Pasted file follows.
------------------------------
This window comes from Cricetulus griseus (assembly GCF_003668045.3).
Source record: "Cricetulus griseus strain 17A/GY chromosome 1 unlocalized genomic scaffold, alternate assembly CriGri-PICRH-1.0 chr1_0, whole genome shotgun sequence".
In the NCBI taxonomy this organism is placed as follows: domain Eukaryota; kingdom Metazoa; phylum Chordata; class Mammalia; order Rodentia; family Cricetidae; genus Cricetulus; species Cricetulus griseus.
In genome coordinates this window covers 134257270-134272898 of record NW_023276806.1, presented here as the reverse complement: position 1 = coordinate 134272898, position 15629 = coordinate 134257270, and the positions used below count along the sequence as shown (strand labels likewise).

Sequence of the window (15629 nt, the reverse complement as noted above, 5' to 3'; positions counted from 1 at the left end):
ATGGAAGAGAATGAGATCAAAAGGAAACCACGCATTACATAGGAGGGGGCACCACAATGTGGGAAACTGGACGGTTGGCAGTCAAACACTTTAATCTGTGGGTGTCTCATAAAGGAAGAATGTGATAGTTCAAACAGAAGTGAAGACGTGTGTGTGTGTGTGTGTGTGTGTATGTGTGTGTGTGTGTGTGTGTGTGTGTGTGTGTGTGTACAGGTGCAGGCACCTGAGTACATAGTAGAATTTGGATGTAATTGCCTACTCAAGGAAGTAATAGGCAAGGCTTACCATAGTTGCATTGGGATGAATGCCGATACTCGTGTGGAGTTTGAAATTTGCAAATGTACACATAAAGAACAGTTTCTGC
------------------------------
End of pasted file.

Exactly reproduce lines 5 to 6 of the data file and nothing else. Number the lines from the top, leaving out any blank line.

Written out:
Sequence of the window (15629 nt, the reverse complement as noted above, 5' to 3'; positions counted from 1 at the left end):
ATGGAAGAGAATGAGATCAAAAGGAAACCACGCATTACATAGGAGGGGGCACCACAATGTGGGAAACTGGACGGTTGGCAGTCAAACACTTTAATCTGTGGGTGTCTCATAAAGGAAGAATGTGATAGTTCAAACAGAAGTGAAGACGTGTGTGTGTGTGTGTGTGTGTGTATGTGTGTGTGTGTGTGTGTGTGTGTGTGTGTGTGTGTACAGGTGCAGGCACCTGAGTACATAGTAGAATTTGGATGTAATTGCCTACTCAAGGAAGTAATAGGCAAGGCTTACCATAGTTGCATTGGGATGAATGCCGATACTCGTGTGGAGTTTGAAATTTGCAAATGTACACATAAAGAACAGTTTCTGC